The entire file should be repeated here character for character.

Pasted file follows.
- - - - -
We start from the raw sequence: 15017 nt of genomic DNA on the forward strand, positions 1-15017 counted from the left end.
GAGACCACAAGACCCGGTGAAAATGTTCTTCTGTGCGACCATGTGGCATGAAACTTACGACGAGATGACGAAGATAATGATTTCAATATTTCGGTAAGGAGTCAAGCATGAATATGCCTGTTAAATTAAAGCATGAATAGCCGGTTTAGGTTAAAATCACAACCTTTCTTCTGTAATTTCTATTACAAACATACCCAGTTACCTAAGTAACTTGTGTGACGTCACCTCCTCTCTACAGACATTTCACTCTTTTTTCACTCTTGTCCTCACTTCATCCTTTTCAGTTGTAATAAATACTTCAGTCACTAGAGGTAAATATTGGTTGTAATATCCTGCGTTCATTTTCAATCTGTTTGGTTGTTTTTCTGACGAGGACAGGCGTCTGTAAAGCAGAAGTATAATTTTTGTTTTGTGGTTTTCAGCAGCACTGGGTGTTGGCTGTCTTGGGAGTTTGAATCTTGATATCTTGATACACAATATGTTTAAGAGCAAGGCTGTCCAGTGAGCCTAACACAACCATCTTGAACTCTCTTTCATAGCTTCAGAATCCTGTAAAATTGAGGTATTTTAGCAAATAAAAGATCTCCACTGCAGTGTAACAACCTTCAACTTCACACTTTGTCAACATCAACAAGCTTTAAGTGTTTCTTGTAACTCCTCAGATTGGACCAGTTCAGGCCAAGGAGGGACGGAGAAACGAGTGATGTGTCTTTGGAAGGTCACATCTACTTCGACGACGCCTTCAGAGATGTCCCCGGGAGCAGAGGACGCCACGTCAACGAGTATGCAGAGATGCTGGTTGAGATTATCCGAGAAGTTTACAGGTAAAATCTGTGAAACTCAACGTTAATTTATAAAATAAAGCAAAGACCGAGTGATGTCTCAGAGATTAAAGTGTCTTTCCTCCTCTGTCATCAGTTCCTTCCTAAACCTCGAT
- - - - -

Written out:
We start from the raw sequence: 15017 nt of genomic DNA on the forward strand, positions 1-15017 counted from the left end.
GAGACCACAAGACCCGGTGAAAATGTTCTTCTGTGCGACCATGTGGCATGAAACTTACGACGAGATGACGAAGATAATGATTTCAATATTTCGGTAAGGAGTCAAGCATGAATATGCCTGTTAAATTAAAGCATGAATAGCCGGTTTAGGTTAAAATCACAACCTTTCTTCTGTAATTTCTATTACAAACATACCCAGTTACCTAAGTAACTTGTGTGACGTCACCTCCTCTCTACAGACATTTCACTCTTTTTTCACTCTTGTCCTCACTTCATCCTTTTCAGTTGTAATAAATACTTCAGTCACTAGAGGTAAATATTGGTTGTAATATCCTGCGTTCATTTTCAATCTGTTTGGTTGTTTTTCTGACGAGGACAGGCGTCTGTAAAGCAGAAGTATAATTTTTGTTTTGTGGTTTTCAGCAGCACTGGGTGTTGGCTGTCTTGGGAGTTTGAATCTTGATATCTTGATACACAATATGTTTAAGAGCAAGGCTGTCCAGTGAGCCTAACACAACCATCTTGAACTCTCTTTCATAGCTTCAGAATCCTGTAAAATTGAGGTATTTTAGCAAATAAAAGATCTCCACTGCAGTGTAACAACCTTCAACTTCACACTTTGTCAACATCAACAAGCTTTAAGTGTTTCTTGTAACTCCTCAGATTGGACCAGTTCAGGCCAAGGAGGGACGGAGAAACGAGTGATGTGTCTTTGGAAGGTCACATCTACTTCGACGACGCCTTCAGAGATGTCCCCGGGAGCAGAGGACGCCACGTCAACGAGTATGCAGAGATGCTGGTTGAGATTATCCGAGAAGTTTACAGGTAAAATCTGTGAAACTCAACGTTAATTTATAAAATAAAGCAAAGACCGAGTGATGTCTCAGAGATTAAAGTGTCTTTCCTCCTCTGTCATCAGTTCCTTCCTAAACCTCGAT